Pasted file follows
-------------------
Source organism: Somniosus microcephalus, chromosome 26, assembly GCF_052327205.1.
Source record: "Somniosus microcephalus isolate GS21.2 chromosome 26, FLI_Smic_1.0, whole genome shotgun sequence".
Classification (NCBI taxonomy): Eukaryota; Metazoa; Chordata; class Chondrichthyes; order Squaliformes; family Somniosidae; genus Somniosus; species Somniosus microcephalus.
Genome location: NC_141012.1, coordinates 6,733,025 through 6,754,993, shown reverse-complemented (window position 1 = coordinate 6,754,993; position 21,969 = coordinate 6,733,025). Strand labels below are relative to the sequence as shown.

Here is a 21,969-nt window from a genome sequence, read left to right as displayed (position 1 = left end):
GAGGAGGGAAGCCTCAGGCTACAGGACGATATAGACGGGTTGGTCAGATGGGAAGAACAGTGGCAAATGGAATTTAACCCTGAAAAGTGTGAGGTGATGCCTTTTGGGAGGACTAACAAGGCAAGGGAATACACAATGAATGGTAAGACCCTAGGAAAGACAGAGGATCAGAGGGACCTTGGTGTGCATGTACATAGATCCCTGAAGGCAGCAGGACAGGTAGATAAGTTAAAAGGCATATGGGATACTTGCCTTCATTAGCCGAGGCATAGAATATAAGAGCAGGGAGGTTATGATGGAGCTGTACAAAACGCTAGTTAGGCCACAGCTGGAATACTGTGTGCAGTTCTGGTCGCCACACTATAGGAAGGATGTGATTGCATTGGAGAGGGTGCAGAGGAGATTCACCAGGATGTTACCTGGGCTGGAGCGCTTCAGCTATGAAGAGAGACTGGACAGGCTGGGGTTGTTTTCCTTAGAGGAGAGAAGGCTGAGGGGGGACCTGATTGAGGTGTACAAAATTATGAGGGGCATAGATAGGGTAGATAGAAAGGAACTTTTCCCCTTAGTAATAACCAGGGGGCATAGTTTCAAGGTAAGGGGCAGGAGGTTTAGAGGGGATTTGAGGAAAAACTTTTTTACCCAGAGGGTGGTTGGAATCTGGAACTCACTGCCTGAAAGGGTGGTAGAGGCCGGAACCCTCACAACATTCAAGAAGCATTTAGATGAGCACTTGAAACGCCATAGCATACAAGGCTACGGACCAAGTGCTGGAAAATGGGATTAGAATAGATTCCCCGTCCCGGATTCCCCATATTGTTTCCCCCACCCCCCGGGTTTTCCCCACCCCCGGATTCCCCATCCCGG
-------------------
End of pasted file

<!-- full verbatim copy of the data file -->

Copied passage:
Source organism: Somniosus microcephalus, chromosome 26, assembly GCF_052327205.1.
Source record: "Somniosus microcephalus isolate GS21.2 chromosome 26, FLI_Smic_1.0, whole genome shotgun sequence".
Classification (NCBI taxonomy): Eukaryota; Metazoa; Chordata; class Chondrichthyes; order Squaliformes; family Somniosidae; genus Somniosus; species Somniosus microcephalus.
Genome location: NC_141012.1, coordinates 6,733,025 through 6,754,993, shown reverse-complemented (window position 1 = coordinate 6,754,993; position 21,969 = coordinate 6,733,025). Strand labels below are relative to the sequence as shown.

Here is a 21,969-nt window from a genome sequence, read left to right as displayed (position 1 = left end):
GAGGAGGGAAGCCTCAGGCTACAGGACGATATAGACGGGTTGGTCAGATGGGAAGAACAGTGGCAAATGGAATTTAACCCTGAAAAGTGTGAGGTGATGCCTTTTGGGAGGACTAACAAGGCAAGGGAATACACAATGAATGGTAAGACCCTAGGAAAGACAGAGGATCAGAGGGACCTTGGTGTGCATGTACATAGATCCCTGAAGGCAGCAGGACAGGTAGATAAGTTAAAAGGCATATGGGATACTTGCCTTCATTAGCCGAGGCATAGAATATAAGAGCAGGGAGGTTATGATGGAGCTGTACAAAACGCTAGTTAGGCCACAGCTGGAATACTGTGTGCAGTTCTGGTCGCCACACTATAGGAAGGATGTGATTGCATTGGAGAGGGTGCAGAGGAGATTCACCAGGATGTTACCTGGGCTGGAGCGCTTCAGCTATGAAGAGAGACTGGACAGGCTGGGGTTGTTTTCCTTAGAGGAGAGAAGGCTGAGGGGGGACCTGATTGAGGTGTACAAAATTATGAGGGGCATAGATAGGGTAGATAGAAAGGAACTTTTCCCCTTAGTAATAACCAGGGGGCATAGTTTCAAGGTAAGGGGCAGGAGGTTTAGAGGGGATTTGAGGAAAAACTTTTTTACCCAGAGGGTGGTTGGAATCTGGAACTCACTGCCTGAAAGGGTGGTAGAGGCCGGAACCCTCACAACATTCAAGAAGCATTTAGATGAGCACTTGAAACGCCATAGCATACAAGGCTACGGACCAAGTGCTGGAAAATGGGATTAGAATAGATTCCCCGTCCCGGATTCCCCATATTGTTTCCCCCACCCCCCGGGTTTTCCCCACCCCCGGATTCCCCATCCCGG